• My Master Food Preserver group has been trying the Tattler lids this year. Are you wiping the edges with a paper towel dipped in vinegar before you put the lids on? And are you leaving enough headspace? with meat products its usually One inch headspace.
      The group has noticed the Tattlers tend to loose suction after a while.

  2. Great post! Last year was the first year that we had a garden so I made the leap and purchased a pressure canner. The only thing I pressure canned was green beans. I was not so scared that it would blow up, but completely terrified I would kill everyone that ate the beans. They turned out fine and am hoping to add to my canning experience. I also bought the Ball Complete Book of Home Preserving. This book is phenominal. Love! Love! Love it!

  3. Great subject, I too am scared to death of pressure canning, but I am saving for one of the All-American canners and a hot plate to use with it. I have flat top stove and according to manufacturer can’t use pressure canners on it. My grandmothers canner blew when I was young and helping to put up tomato spaghetti sauce. It went all over the place. Her sunshine yellow 20’s kitchen looked horrible, as Grandpa said to her as he came in to help clean up, who’d ya murder in there? I think if Grandma hadn’t been so upset, she’d have been on the ground laughing. I know my mom, aunt and I were trying not to laugh out loud (and make her even madder). SO am VERY interested in your progress. I have only done hot water bath canning before.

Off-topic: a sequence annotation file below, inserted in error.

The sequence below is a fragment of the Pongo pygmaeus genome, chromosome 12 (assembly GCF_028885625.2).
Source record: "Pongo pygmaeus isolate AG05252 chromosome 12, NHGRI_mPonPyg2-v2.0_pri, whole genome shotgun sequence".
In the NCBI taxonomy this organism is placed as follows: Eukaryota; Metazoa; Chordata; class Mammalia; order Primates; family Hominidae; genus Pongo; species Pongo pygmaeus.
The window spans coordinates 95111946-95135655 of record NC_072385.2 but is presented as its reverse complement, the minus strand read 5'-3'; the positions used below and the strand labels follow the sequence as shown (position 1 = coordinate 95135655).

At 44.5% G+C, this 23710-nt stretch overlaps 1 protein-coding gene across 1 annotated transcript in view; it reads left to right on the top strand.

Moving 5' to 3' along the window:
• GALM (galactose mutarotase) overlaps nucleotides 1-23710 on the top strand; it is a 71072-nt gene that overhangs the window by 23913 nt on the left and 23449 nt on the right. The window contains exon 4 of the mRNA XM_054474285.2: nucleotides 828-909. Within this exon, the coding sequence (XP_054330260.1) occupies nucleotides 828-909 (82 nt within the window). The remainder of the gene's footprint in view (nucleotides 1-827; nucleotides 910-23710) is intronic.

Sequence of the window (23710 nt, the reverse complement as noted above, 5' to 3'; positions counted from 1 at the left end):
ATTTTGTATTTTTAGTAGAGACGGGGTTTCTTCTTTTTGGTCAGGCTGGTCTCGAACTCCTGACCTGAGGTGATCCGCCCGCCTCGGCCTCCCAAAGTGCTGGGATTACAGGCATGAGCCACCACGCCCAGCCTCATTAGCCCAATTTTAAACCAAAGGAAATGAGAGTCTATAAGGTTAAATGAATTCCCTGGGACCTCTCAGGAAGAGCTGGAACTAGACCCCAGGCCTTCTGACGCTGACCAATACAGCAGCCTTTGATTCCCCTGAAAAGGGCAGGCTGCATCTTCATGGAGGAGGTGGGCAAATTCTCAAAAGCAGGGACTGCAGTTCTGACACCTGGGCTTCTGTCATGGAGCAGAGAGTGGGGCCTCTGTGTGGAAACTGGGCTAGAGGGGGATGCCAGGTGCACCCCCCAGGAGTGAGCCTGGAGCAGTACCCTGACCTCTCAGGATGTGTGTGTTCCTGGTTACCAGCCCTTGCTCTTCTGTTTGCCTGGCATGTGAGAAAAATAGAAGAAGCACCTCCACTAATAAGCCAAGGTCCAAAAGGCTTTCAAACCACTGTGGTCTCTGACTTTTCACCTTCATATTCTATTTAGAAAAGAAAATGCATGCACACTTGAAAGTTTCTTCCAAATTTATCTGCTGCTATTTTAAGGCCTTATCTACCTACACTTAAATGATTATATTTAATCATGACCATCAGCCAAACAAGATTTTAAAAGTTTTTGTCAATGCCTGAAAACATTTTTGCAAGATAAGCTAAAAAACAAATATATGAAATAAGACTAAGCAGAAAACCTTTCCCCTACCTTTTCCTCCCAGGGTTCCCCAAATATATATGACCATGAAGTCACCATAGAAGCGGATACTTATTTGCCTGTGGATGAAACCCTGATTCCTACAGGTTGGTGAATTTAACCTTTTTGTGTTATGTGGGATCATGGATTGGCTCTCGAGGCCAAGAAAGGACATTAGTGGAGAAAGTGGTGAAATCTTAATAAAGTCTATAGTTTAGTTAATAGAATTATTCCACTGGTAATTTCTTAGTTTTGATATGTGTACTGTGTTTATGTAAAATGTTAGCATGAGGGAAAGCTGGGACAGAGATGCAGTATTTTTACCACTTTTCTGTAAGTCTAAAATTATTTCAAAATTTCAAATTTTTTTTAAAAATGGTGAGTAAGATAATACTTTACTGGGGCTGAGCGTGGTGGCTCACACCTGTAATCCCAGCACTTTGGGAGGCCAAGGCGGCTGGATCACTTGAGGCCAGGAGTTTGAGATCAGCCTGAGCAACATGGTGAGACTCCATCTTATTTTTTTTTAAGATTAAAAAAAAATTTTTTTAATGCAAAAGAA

One suggestion, if you have a dishwasher (not Shelly) run the jars and lids in the dishwasher, If yours has a heated water button use that as well while running a full wash cycle. When washer is done, leave the door closed on the jars and use them one at a time. I found that it freed up the stove from having to have a simmering pot of water on it for the lids and rings and it kept the jars hot-warm and sterile.

  4. I have a All American canner, still sitting in the box from 2 yrs ago, scared to try it, Ive named it THE BEAST, because it looks so scary. You have inspired me to get it out, I just need someone to hold my hand…:)

  5. Just remembered something else, although you probably have been told before, ALWAYS remove the rings before you store your jars and NEVER store one jar right on top of another . If they do loose their seal, you do not want them to reseal.

    • Gloria,
      Why do you have to remove the rings? My mom never removed the rings only on the jam and jelly jars.

    • If you keep the rings on and loose the seal, the rings can reseal the jar leaving you in jeopardy for botulism. If you loose the seal you have to throw the food out! Don’t taste it, don’t cook it. THROW IT OUT!

    • If you do have a suspicious jar that you think is BAD its really dangerous to open it to check it out. Put on gloves and treat it like you would EBOLA! honestly call your extension office STAT! you need specific instructions on safe disposal. You cannot just open and dump in the sink or toilet, you risk spreading Botulism spores all around your kitchen.

    • I leave the rings on just loosen them..otherwise you end up with a huge box of rings.. also I like tattler reusable rings.. the big problem comes with storage of those big jars.. here is one alternative to that.. my suggestion is to label.. make sure you label each case with its contents and date.. and rotate..
      //www.menards.com/main/home-decor/crafts/canning-supplies/jar-box-pint/p-2282555.htm

  6. Gaye, I’m 70 years old (don’t tell anybody) and just started pressure canning last fall. A great source of information is the Washington State University County Extension office. Here in Spokane, they are GREAT! I canned chicken when it was so cheap last year (.89/pound) and pork as well. I has been great having meat ready for a quick meal or sandwiches all winter and still into the spring. I hope you get as much satisfaction as I have gained in seeing those jars on the shelves.